~

Excerpt from the Mission Report Statement on Planet Q and the Karidian Players, filed by James T. Kirk, Captain, U.S.S. Enterprise:

          After Lieutenant Riley returned to Sickbay, only I was left backstage; I saw Lenore confessing to her father what she had done. “All the ghosts are dead,” she said, dressed like Ophelia but speaking with the voice of Lady Macbeth. “I’ve buried them.” If I had had any doubt before, I had none after that; I stepped forward, and they saw me. Karidian knew it was over then; he protested that he was only a soldier, that there were things that had to be done. “I was only following orders” is perhaps the oldest story in the book, but the truth is, Karidian, or Kodos, had received no orders back on Tarsus IV, he gave them. And I saw in his face, he knew that, too.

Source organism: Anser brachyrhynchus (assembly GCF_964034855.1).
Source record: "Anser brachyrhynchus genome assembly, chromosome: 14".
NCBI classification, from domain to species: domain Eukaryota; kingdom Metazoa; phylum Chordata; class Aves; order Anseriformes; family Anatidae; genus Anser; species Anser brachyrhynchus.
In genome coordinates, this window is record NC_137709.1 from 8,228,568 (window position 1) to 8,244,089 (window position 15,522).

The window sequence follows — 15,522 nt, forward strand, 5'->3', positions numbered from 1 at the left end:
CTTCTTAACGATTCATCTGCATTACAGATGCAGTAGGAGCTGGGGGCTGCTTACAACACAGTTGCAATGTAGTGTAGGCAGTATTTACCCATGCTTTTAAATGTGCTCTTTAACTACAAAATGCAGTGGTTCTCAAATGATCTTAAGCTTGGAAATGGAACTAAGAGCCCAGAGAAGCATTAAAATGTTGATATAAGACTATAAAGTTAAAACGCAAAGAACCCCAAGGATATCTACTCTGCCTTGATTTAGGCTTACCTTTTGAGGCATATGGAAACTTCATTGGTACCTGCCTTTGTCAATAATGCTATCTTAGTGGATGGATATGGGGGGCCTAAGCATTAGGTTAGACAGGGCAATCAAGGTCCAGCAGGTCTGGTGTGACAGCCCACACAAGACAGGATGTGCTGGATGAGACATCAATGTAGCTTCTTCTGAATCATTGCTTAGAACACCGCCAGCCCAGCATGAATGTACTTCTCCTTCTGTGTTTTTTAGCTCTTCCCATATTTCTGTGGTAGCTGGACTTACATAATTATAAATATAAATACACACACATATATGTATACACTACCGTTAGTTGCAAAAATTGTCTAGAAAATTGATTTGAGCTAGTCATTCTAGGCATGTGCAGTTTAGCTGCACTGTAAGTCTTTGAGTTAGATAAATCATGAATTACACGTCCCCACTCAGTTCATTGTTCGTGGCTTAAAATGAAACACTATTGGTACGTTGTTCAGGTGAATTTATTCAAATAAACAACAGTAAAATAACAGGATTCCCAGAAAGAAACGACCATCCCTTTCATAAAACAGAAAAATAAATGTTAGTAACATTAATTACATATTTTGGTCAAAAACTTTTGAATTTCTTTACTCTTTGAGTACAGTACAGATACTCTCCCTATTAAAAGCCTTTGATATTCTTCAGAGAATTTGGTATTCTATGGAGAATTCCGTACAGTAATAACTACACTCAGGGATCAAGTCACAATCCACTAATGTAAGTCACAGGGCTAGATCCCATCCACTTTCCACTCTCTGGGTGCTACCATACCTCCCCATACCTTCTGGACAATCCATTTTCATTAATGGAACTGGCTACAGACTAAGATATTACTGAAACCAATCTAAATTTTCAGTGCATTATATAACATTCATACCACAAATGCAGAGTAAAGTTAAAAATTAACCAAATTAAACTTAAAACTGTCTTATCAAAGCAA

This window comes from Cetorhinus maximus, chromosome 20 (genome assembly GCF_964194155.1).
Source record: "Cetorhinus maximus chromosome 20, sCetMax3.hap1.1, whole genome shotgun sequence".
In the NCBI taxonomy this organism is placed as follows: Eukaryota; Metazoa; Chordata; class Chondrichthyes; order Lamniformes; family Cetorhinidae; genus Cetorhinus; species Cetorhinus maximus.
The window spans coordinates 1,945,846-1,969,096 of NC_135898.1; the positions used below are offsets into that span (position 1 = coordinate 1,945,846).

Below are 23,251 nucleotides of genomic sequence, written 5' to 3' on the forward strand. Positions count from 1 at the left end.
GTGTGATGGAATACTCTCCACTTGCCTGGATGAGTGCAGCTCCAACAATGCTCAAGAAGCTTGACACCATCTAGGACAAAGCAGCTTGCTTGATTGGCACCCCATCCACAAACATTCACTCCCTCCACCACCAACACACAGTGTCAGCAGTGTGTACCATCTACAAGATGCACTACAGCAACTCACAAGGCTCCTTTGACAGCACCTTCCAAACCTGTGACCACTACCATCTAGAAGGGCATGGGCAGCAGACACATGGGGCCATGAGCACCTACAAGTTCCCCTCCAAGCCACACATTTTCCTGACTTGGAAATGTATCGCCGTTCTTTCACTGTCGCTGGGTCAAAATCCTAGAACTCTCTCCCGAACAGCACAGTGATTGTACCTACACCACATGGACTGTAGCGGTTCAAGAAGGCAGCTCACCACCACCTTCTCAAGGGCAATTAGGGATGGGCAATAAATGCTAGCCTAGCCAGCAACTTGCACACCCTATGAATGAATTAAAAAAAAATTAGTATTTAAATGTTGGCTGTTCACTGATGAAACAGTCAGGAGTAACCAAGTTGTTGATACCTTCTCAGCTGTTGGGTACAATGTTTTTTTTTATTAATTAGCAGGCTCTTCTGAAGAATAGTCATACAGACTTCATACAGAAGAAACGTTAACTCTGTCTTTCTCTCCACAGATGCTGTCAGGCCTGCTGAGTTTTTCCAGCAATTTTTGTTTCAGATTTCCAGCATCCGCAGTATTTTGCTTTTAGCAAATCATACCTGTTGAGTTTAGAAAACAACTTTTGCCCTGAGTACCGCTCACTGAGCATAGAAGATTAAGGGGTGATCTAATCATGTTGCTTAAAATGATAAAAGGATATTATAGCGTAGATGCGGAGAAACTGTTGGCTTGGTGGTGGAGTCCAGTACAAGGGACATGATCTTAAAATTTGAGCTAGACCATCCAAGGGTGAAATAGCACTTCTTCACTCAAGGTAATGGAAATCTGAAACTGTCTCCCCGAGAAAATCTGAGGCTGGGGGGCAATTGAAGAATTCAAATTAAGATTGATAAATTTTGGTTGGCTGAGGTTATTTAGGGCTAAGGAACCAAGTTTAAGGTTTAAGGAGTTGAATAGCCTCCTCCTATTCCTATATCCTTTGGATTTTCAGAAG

It was clear by then that Lenore was truly mad; she insisted that the play had to go on. “The play is over,” I said. “It’s been over for twenty years.” I felt that to be true when I spoke those words, but I know, recording this, that it’s only true now. There was a struggle: Lenore stole a crewman’s side-arm, and she was going to shoot me when Karidian stepped in front and took the blast himself. The phaser should have only been set to stun, but he was dead immediately; Doctor McCoy said it was a heart attack, maybe even just the stress of the encounter. Karidian, Kodos, had tried to protect his daughter from his past, but the past, the ghosts, catch up to all of us in the end.

          I had said that Kodos was dead for years, told Tom Leighton as much, but that was just something I told myself, a way to deal with—everything. But somehow I had always thought that, once I knew that Kodos was dead for certain, that the past could then truly be laid to rest. I don’t think that anymore. I saw Lieutenant Riley’s face when he spoke of his murdered mother and father, I saw how Tom still suffered from the facial reconstruct he had to wear. It was like an itching that would never stop, he said, not even when he was asleep. That was how I felt about Kodos, I realize now. An itch that could never be scratched, a pain that could never be eased. A ghost that could never rest.
~